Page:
5 Things we learnt from the 2021 Rome E-Prix
© FIA Formula E
© FIA Formula E

5 Things we learnt from the 2021 Rome E-Prix

Formula E returned for another double-header event, packed with rivalries, redemption and regret. Oh and a whole bunch of penalties. Here’s what we learnt from a crazy couple of races in Rome…


When announced his move to Jaguar to partner , we all knew what a powerhouse lineup this could be. Despite Evans helping shape the team into the highly competitive constructor they are today, he’s never quite had the right teammate to help equal his efforts. Until now.

Bird was that missing piece and for the first time in their Formula E history, Jaguar could seriously challenge for the title. They have certainly left Rome with a good impression, topping the teams’ standings for the second event in a row and with Bird and Evans sitting comfortably in the first and second spot in the drivers’ standings.

The team also secured their first-ever double podium during the Saturday E-Prix.


After securing pole position, Round 3 of the 2020/21 season should have belonged to . After starting the race behind the safety car, pushed the Mercedes driver off the track when racing resumed – something Lotterer was later penalised for.

Vandoorne fell back as took the lead with a stunning manoeuvre past . However, the Audi of di Grassi completely conked out minutes before the end of the race. The sudden loss of power resulted in other drivers scrambling to avoid the slow-moving car, including that of pole-sitter .

The Mercedes car sped off the racing line and made contact with a manhole cover, sending him spinning across the track and into the path of his teammate. Both drivers were forced to DNF, losing vital points for a team that were the bookie’s favourites after the Diriyah weekend.

Vandoorne was able to turn his frown upside down though, after a brilliant drive from fourth to victory in Sunday’s race. This was his first win this season, and the second for the Mercedes squad.

“Today’s a good today to take home the victory,” Vandoorne said after the race.

“I kept believing, and was confident in the car today. In the end it made my life easier to have that gap. I had my Fanboost left and I used that on the last lap to defend my position.”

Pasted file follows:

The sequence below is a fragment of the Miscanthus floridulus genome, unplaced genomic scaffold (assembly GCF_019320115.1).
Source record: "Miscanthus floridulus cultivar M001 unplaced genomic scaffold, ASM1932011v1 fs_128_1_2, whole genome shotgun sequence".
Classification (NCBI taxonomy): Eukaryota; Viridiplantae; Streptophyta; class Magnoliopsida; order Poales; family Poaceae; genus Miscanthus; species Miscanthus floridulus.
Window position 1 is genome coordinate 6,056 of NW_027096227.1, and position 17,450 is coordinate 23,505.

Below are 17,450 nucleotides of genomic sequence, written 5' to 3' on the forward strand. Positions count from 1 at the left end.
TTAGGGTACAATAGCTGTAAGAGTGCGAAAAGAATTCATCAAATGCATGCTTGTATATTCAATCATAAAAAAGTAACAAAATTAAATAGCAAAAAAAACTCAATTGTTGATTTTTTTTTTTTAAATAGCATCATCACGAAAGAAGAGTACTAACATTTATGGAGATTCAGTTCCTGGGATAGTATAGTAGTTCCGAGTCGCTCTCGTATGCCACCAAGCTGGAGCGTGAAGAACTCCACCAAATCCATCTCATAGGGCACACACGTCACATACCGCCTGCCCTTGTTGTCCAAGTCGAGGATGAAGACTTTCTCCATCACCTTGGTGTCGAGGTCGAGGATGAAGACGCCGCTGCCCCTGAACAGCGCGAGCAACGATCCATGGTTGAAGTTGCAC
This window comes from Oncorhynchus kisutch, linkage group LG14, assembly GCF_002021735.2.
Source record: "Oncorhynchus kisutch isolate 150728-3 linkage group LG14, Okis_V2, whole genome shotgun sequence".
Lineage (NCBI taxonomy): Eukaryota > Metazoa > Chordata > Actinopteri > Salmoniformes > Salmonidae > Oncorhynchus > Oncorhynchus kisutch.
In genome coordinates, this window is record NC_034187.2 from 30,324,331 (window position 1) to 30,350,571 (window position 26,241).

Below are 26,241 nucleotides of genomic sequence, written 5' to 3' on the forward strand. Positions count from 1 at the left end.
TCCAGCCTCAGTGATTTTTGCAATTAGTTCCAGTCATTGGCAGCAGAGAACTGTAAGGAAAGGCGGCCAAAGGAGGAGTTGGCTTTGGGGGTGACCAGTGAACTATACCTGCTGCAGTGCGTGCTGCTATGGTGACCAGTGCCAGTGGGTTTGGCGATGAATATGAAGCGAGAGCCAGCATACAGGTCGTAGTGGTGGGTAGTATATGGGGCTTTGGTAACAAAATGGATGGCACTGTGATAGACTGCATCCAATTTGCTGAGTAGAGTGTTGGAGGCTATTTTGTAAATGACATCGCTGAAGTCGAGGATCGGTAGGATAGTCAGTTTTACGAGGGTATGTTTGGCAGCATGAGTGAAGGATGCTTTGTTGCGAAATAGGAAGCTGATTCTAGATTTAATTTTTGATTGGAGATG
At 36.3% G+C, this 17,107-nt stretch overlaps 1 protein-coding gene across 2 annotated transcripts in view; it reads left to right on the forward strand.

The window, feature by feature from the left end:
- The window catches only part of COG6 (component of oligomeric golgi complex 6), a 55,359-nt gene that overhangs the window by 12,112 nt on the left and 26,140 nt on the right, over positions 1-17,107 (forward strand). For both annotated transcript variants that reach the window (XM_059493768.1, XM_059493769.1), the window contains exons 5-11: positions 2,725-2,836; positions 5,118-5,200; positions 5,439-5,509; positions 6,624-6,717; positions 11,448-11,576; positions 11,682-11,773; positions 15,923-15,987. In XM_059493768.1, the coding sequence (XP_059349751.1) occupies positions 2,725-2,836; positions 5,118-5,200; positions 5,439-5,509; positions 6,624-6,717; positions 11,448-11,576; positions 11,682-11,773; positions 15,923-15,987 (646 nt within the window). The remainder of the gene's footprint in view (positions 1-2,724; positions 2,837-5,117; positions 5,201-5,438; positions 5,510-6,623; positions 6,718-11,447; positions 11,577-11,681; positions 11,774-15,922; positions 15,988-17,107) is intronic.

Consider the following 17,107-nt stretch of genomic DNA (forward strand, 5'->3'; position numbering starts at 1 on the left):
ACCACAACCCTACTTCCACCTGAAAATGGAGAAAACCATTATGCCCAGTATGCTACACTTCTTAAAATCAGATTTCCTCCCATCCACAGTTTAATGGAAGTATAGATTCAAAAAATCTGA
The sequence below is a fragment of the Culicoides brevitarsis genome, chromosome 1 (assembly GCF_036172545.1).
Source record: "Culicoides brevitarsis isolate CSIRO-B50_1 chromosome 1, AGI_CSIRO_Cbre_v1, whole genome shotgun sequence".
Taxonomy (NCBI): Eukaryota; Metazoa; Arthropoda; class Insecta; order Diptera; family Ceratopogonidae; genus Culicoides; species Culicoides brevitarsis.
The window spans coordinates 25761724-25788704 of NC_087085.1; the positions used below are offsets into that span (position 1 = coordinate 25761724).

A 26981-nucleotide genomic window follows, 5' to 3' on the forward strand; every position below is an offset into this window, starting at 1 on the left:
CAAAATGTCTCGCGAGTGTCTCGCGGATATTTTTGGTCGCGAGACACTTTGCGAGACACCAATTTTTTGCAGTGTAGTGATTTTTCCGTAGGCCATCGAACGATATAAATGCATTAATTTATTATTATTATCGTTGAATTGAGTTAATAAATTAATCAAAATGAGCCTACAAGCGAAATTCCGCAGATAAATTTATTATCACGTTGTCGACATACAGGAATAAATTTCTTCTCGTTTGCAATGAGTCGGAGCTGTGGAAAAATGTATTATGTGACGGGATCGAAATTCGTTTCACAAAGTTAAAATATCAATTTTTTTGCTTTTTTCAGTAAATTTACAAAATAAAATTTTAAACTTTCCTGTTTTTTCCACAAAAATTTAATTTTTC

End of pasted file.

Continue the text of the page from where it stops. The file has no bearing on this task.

Racing in Rome is always an adventure. The track is fun, feisty and has a load of elevation changes to keep the drivers on the edge of their seats. Despite some layout changes to the circuit this year, it still provided us with more unexpected teams and drivers on the podium.

In fact, Formula E has given us 10 different drivers on the podium over the last four races alone. Bird and Evans are the only two that have more than one podium finish this season, but elsewhere, it’s anybody’s guess who will make it onto the podium next.

With and Vandoorne’s wins in Rome, in addition to and ’s podiums in Race 2, we have now seen 10 of the last 12 podium slots filled by fresh faces.

Not a bad record to go by, and there’s no stopping there. With Sunday’s pole sitter, rookie Nick Cassidy, looking quick, as well as the likes of both Audis without a podium result yet, expect this number of different podium finishers to only rise over the season.


We all like the introduction of the cute new MINI Electric Pacesetter as the official Formula E safety car, however, Formula E certainly got their money’s worth over the Rome double-header.

With both races starting under safety car conditions due to the start location and a damp track – a bigger issue that needs to be resolved for future rounds – the races had their fair share of crashes and bumps. It got to the point where it seemed like we had more running under some kind of yellow flag or safety car period than actual racing.


It seemed to be one of the most common penalties handed out over the weekend, but the overuse of energy derailed several big results for drivers in Rome.

Most notably, ’s newest signing who was disqualified from his third place finish on Sunday, promoting to the podium as a result. An absolutely devastating decision for the rookie and the Monaco-based team, however, rules are rules.

Over the course of the weekend, and were other drivers to fall victim of the energy overuse rule, with the latter handed a drive-through penalty which lost him the lead of the race. This ruined any chance of victory for the Brit, especially given the length of the pitlane and how long it takes a driver to pit.

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Written by
Katy Fairman